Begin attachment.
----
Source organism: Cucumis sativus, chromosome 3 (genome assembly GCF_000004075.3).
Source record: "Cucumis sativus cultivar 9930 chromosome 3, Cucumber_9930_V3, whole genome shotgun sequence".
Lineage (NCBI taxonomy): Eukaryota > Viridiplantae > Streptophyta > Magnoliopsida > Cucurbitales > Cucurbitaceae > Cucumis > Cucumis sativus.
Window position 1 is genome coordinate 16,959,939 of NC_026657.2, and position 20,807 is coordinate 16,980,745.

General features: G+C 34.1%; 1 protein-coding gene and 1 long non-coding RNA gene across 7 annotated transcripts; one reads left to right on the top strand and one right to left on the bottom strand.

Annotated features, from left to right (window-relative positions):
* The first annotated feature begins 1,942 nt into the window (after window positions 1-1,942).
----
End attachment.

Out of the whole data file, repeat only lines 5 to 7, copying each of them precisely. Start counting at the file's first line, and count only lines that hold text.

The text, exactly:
General features: G+C 34.1%; 1 protein-coding gene and 1 long non-coding RNA gene across 7 annotated transcripts; one reads left to right on the top strand and one right to left on the bottom strand.

Annotated features, from left to right (window-relative positions):
* The first annotated feature begins 1,942 nt into the window (after window positions 1-1,942).